From the November 2013 issue

More missions that looked for Moon water

Learn more about the spacecraft that have tried to find out how icy our satellite is.
By | Published: November 25, 2013 | Last updated on May 18, 2023
For years, scientists have been on a quest to determine whether the Moon has a reservoir of water ice locked in its permanently shadowed polar craters.
The history of humans’ direct interaction with the Moon goes back to 1959, when the Soviets sent a probe from their Luna spacecraft crashing into the lunar surface and, shortly after, NASA’s Pioneer 4 made a close pass and returned data about the Moon’s radiation. Since then, astronauts have walked on the surface, people have lived in Earth orbit for months, and probes are continuing past the farthest reaches of the solar system. At this point in our space exploration, we have sent many orbiters to explore and impact the Moon, and multiple have detected its water.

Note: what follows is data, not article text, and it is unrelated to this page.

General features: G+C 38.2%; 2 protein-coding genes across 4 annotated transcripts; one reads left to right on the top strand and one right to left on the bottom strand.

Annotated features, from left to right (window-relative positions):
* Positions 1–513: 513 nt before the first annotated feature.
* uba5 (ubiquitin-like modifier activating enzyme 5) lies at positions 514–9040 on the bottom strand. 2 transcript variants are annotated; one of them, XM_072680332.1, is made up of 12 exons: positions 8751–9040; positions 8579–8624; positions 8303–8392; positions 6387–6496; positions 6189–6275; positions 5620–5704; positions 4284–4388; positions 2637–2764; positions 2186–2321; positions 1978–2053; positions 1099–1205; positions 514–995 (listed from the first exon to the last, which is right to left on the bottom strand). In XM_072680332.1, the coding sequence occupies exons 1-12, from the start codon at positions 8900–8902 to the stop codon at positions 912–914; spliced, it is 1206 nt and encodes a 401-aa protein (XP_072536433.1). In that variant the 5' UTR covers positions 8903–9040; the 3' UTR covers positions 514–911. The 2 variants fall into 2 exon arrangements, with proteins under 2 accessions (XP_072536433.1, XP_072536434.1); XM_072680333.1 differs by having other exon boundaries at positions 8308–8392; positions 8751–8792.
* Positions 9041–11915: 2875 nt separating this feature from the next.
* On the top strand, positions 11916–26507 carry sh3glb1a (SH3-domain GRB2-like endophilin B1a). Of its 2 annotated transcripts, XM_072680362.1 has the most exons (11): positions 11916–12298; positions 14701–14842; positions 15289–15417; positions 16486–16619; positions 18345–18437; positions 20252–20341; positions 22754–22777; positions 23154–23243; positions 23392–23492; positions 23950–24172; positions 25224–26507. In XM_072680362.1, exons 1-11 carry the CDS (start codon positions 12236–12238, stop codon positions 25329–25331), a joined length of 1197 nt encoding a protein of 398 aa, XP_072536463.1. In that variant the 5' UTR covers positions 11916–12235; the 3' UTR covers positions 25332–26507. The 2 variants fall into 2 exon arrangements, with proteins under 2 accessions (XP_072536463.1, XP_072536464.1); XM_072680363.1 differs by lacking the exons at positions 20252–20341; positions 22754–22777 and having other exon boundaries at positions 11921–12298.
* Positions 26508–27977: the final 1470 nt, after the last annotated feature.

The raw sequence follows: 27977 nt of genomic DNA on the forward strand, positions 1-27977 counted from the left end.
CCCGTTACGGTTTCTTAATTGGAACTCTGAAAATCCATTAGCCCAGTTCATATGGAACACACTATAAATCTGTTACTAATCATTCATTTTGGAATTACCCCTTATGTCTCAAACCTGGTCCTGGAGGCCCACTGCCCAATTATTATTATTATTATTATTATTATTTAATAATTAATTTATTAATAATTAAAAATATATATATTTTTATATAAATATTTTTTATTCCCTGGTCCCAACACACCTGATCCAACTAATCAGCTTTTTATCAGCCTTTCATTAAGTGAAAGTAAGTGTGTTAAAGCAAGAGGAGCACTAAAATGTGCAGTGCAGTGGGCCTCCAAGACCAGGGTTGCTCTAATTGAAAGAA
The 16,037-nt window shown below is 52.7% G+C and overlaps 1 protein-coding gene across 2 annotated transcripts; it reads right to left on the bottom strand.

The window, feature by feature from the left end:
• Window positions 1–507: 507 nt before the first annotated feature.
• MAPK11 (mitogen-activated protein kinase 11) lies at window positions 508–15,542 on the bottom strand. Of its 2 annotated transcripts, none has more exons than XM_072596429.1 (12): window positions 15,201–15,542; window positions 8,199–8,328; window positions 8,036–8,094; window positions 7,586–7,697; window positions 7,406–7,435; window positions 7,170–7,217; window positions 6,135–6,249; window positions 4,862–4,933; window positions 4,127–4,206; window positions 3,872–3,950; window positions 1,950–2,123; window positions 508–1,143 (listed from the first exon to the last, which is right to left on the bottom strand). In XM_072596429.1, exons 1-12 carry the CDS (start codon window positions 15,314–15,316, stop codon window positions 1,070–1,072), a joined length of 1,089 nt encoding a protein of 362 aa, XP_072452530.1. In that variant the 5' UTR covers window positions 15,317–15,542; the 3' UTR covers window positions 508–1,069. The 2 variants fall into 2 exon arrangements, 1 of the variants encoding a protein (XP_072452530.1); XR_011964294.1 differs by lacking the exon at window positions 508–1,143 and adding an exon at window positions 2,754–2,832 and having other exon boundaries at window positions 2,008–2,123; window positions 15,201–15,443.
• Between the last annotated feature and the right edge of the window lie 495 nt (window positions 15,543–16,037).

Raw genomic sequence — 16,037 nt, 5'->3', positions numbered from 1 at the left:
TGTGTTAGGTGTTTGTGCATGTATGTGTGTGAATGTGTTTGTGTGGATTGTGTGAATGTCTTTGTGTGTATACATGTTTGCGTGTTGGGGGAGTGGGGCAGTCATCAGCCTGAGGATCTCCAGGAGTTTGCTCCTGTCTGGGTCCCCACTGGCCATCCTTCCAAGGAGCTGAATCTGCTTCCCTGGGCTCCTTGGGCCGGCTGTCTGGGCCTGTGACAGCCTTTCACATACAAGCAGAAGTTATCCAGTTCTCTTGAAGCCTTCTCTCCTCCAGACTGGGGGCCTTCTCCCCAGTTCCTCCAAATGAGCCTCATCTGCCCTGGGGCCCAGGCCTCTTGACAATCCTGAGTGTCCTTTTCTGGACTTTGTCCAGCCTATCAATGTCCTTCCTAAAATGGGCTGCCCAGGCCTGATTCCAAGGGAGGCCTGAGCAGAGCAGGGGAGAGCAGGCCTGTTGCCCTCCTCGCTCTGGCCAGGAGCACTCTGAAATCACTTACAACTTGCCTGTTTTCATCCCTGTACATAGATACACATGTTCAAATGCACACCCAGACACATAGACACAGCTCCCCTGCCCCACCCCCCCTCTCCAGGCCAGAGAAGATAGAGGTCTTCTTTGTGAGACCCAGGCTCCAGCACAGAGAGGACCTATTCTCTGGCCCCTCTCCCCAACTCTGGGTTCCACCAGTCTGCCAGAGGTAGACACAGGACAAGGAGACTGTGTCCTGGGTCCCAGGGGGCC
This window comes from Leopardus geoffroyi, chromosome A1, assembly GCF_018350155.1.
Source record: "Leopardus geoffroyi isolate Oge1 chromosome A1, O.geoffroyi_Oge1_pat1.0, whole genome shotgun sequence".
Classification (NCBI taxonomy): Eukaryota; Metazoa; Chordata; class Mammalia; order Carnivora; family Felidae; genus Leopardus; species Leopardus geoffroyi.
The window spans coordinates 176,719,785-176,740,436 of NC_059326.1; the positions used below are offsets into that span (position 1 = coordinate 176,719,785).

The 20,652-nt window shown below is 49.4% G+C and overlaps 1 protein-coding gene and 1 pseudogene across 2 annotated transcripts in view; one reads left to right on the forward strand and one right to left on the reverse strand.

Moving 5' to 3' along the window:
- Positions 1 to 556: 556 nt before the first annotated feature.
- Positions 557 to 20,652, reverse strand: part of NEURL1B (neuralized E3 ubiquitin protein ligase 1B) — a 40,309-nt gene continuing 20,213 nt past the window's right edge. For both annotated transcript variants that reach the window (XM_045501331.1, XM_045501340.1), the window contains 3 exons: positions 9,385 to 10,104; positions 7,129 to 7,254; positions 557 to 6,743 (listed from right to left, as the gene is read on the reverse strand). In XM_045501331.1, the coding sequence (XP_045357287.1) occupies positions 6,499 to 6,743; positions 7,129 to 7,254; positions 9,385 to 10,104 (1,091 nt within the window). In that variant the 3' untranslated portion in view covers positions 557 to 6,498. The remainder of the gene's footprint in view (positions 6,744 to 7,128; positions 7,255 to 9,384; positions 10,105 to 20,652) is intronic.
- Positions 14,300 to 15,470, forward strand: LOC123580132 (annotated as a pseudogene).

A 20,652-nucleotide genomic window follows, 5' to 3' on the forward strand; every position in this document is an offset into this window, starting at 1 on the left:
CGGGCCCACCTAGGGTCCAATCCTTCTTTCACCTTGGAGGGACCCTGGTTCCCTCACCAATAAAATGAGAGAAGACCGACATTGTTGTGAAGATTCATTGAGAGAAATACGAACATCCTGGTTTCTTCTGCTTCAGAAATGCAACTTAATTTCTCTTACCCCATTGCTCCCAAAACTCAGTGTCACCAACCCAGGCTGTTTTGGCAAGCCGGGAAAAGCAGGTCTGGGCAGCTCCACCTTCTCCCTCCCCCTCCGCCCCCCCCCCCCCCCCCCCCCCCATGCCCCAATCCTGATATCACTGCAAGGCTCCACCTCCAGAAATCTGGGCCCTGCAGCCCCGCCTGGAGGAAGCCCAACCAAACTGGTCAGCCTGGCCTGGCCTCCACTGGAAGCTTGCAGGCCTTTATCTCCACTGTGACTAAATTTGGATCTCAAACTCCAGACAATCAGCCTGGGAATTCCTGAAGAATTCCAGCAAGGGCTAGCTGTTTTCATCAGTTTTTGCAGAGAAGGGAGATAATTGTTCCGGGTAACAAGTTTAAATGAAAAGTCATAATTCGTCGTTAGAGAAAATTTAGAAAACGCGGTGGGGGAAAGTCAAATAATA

Clementine, a joint NASA and military project, was not even meant to search for water. The radar experiment that bounced radio waves from shadowed craters to receivers back on Earth was an idea dreamed up after the craft was well into its mission. As far as last-minute decisions go, it worked out pretty well.

NASA launched the Lunar Prospector just four years after Clementine, in 1998. But this time, they looked for ice on purpose. And, surprise, they found it again!

Japan’s Selenological and Engineering Explorer (Kaguya) definitely saw hydrogen on the Moon. But was it in the wells of craters or not? Later results from the missions after this contextualized the data … kind of.

The main mission of NASA’s Lunar CRater and Observation Sensing Satellite (LCROSS) was to look for water, while it was merely a part of what the other crafts’ goals were. Let’s hear it for LCROSS’s single-minded dedication!

NASA’s Lunar Reconnaissance Orbiter (LRO) is the most sophisticated Moon-mapper yet, able to link hydrogen to its actual location on the Moon’s surface. Showoff!